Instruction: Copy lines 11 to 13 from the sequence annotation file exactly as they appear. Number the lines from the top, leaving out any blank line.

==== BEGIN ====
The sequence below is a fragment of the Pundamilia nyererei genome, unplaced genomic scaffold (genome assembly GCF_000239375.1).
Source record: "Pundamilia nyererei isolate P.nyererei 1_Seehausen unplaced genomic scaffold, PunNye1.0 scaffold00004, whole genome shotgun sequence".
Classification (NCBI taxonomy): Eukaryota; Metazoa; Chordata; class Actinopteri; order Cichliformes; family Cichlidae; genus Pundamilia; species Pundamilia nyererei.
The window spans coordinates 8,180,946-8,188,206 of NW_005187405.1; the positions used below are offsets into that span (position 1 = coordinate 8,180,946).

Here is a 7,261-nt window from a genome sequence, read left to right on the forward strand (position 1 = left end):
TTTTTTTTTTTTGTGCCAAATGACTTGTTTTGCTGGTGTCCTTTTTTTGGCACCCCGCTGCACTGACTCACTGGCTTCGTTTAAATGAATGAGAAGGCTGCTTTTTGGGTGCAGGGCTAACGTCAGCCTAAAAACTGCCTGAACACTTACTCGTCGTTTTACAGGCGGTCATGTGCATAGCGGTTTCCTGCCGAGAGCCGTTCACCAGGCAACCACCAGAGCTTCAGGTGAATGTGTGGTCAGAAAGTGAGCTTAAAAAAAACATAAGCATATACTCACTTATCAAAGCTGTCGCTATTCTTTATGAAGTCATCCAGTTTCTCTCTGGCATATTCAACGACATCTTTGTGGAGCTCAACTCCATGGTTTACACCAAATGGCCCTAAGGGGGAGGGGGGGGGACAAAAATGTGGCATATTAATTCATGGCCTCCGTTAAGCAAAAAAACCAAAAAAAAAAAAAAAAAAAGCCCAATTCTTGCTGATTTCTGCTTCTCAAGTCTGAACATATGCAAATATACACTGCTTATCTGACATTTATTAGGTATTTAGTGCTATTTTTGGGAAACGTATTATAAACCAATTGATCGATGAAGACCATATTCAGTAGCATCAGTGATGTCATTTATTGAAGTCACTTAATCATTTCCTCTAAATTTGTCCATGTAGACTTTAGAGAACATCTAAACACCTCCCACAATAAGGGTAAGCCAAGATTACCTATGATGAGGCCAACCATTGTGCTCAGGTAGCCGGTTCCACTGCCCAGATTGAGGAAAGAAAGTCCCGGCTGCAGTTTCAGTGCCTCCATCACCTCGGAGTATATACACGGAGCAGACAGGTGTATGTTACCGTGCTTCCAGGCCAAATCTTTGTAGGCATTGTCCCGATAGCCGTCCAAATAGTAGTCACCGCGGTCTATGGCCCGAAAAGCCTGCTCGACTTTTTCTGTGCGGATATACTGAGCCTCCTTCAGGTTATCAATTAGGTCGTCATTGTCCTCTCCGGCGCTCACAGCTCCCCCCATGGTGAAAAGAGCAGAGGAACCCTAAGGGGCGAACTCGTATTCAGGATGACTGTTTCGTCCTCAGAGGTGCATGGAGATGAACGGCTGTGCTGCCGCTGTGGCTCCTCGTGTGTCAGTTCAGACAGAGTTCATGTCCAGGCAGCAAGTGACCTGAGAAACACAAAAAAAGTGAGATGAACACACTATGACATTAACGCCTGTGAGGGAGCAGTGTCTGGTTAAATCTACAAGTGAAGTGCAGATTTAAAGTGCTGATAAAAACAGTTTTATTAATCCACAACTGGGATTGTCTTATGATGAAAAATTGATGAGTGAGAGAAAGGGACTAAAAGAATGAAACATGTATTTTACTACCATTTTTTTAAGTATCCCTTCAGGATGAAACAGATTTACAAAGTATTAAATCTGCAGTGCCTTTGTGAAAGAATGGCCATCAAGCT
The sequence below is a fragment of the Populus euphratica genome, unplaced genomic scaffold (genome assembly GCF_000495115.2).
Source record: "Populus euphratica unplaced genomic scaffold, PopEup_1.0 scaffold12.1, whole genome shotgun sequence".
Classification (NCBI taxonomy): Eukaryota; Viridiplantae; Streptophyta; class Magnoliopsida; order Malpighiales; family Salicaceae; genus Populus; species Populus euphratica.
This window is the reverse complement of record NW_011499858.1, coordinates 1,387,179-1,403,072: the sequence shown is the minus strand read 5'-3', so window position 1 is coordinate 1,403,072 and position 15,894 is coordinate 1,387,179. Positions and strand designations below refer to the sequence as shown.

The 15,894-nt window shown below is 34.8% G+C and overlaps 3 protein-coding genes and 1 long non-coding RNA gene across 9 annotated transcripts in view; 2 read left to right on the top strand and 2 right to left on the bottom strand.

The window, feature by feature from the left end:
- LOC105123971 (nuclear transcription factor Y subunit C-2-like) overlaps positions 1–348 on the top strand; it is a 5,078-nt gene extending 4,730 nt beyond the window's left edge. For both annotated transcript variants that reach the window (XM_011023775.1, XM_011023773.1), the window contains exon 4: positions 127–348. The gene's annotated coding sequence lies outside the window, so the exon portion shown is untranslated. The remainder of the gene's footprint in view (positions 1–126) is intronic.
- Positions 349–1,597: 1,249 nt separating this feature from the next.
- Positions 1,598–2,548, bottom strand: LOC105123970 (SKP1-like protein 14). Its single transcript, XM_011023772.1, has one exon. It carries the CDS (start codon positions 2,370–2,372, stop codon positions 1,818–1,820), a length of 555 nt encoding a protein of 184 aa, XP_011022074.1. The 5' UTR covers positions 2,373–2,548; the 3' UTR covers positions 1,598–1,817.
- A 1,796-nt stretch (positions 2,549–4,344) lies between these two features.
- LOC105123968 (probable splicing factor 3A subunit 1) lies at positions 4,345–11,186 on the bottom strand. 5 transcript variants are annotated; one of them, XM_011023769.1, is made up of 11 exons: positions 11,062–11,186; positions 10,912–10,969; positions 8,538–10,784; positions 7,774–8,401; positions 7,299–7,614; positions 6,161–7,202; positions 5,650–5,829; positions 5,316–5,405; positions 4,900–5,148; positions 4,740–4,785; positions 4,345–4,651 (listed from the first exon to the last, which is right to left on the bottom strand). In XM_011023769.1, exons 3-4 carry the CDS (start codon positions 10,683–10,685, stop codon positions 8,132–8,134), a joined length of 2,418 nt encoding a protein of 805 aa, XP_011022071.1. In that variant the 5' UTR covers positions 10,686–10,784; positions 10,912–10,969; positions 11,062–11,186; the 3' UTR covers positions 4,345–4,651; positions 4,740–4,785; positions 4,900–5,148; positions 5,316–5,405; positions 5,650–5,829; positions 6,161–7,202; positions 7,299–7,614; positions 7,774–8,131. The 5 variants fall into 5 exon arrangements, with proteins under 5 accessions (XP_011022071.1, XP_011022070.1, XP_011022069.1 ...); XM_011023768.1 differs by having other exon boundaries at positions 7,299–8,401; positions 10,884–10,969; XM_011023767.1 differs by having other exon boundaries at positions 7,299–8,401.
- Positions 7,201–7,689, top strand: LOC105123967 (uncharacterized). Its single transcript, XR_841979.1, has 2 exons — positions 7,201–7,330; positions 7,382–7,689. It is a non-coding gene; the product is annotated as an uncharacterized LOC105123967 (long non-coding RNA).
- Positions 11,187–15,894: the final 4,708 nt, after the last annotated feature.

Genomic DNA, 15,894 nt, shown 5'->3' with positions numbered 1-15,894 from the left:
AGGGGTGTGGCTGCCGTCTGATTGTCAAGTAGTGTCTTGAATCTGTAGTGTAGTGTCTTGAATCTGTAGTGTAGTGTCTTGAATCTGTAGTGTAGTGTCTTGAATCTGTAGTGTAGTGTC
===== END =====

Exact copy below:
The 15,894-nt window shown below is 34.8% G+C and overlaps 3 protein-coding genes and 1 long non-coding RNA gene across 9 annotated transcripts in view; 2 read left to right on the top strand and 2 right to left on the bottom strand.

The window, feature by feature from the left end:
- LOC105123971 (nuclear transcription factor Y subunit C-2-like) overlaps positions 1–348 on the top strand; it is a 5,078-nt gene extending 4,730 nt beyond the window's left edge. For both annotated transcript variants that reach the window (XM_011023775.1, XM_011023773.1), the window contains exon 4: positions 127–348. The gene's annotated coding sequence lies outside the window, so the exon portion shown is untranslated. The remainder of the gene's footprint in view (positions 1–126) is intronic.